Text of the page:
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Mapping to repetitive elements/RNAs
How do I ensure that I accurately represent repetitive RNAs (rRNA, tRNA, snRNA, repetitive elements etc) in my analysis?
If you perform a standard genome mapping and only take singly mapping reads, it is likely you will misrepresent the ncRNA portion of your CLIP library. This is because RNA species such as rRNA, tRNA and snRNA have many copies in the genome, that often have a high sequence identity. This means that it is possible to map short CLIP reads to multiple gene copies, and if you exclude multi-mapping reads, then these reads will be excluded. Another thing that makes this difficult is that in the case of rRNA and tRNA, genome annotations are likely incomplete, and reads that you think might be pre-mRNA, might actually come from an unannotated intronic tRNA for example (see (Schwartz, 2018) for an example of where this can become contentious).
One approach to this issue is to randomly assign multi-mapping reads to one of the genomic locations where they map. The issues with this approach arise when it comes to gene by gene quantification - a gene with multiple high identity copies in the genome will be penalised in terms of counts because multi-mapping reads will be spread amongst all copies. In addition, the assignment of a read to certain groups can become complicated, for example if a read maps between tRNA, introns, intergenic spaces, for example, then you will be forced to come up with a hierarchy.
Other approaches that look to solve this issue involve some kind of pre-mapping. This means mapping reads to certain groups of RNA species before mapping to the whole genome. This effectively reduces the sequence space available for reads to map to and so there are several considerations in doing this: if I am too lenient in terms of mismatches .etc then I may map a read to (say) tRNA, that could map much better without mismatches to somewhere else in the genome, however if I am too stringent, then I will fail to assign a true tRNA read as “tRNA”. Pre-mapping involves some assumption making, in that it is typical to map to the most abundant ncRNA first (rRNA, tRNA). Because they are the most abundant it makes sense that a read that could map to these RNAs probably does originate from these species - but this might not always be the case. Even pre-mapping will leave you with problems when it comes to individual gene quantification. How best, for example, to categorise reads mapping to some combination of the 193 annotated U1 snRNA genes in the human genome? We can use some knowledge of biology to help us make sensible groupings.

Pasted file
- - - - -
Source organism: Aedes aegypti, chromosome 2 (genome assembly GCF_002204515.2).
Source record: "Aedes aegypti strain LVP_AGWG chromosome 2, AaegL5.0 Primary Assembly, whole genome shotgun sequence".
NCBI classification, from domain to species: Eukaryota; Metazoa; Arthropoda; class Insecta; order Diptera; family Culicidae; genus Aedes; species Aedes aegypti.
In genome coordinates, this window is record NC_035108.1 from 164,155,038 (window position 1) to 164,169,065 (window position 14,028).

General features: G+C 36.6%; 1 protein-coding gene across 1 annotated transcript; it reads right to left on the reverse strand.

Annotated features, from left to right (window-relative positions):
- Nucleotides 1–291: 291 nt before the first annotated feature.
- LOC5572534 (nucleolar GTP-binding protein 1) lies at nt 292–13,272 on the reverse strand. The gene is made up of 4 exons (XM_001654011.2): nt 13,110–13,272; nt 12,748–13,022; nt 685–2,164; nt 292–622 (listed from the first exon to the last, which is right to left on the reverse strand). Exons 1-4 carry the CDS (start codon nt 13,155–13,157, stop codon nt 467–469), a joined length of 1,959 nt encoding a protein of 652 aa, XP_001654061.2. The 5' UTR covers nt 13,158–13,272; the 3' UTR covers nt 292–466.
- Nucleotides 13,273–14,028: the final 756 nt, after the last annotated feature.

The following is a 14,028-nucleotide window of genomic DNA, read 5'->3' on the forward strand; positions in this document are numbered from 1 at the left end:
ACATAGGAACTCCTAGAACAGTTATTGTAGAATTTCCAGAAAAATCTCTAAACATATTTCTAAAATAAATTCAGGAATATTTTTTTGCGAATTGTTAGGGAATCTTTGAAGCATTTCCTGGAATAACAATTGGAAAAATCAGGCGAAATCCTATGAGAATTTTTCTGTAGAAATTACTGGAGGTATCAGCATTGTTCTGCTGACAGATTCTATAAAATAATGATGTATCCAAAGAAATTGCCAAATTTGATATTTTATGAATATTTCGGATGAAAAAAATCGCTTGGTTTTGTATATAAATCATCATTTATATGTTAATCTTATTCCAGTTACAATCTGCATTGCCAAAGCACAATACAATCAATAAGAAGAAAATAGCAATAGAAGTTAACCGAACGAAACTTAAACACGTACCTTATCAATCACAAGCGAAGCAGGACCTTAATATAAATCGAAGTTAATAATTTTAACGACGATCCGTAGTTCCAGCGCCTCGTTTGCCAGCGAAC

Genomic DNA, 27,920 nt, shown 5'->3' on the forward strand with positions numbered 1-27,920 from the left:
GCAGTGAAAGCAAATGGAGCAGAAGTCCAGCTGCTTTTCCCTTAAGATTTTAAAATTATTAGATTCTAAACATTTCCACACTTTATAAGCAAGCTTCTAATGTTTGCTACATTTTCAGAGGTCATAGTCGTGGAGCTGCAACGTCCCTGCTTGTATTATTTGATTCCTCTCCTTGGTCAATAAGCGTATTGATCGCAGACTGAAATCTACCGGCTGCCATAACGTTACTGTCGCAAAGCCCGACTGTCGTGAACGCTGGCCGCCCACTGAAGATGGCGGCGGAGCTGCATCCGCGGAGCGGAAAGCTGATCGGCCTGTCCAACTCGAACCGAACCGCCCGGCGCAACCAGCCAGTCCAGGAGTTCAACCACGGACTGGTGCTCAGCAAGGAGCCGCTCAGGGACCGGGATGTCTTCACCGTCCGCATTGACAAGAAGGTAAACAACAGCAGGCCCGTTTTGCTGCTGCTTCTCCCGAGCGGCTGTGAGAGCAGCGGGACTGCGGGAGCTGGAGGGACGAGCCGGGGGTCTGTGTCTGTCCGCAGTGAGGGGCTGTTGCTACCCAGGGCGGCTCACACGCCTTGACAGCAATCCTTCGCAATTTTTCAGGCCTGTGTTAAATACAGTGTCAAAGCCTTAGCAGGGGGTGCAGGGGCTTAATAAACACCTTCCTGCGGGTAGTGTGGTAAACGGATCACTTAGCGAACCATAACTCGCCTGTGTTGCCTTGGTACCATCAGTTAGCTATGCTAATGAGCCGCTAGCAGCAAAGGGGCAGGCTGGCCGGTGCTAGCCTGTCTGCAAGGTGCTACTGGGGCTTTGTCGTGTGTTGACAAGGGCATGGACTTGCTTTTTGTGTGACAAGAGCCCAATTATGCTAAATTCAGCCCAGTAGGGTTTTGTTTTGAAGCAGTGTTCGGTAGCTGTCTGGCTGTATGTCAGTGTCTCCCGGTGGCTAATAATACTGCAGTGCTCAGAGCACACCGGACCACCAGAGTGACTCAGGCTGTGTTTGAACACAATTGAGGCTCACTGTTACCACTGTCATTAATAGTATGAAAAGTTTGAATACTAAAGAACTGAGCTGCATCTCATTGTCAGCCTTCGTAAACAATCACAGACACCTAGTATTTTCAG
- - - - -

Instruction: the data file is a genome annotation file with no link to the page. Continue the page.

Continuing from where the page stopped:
In the case of the FAST-iCLIP pipeline, the authors decide to quantify tRNAs at the level of anticodon groups for example, rather than individual genes. A further, CLIP-specific issue, is assigning the location of crosslinks to reads that multimap within ncRNA. One option here is to make metaprofiles over groups of ncRNA. Another solution is to map to single representative copies of specific species, for example to map to one copy of the 45s rDNA cluster in the case of rRNA. Some software tools that aim to help in this area are:
written by Charlotte Capitanchik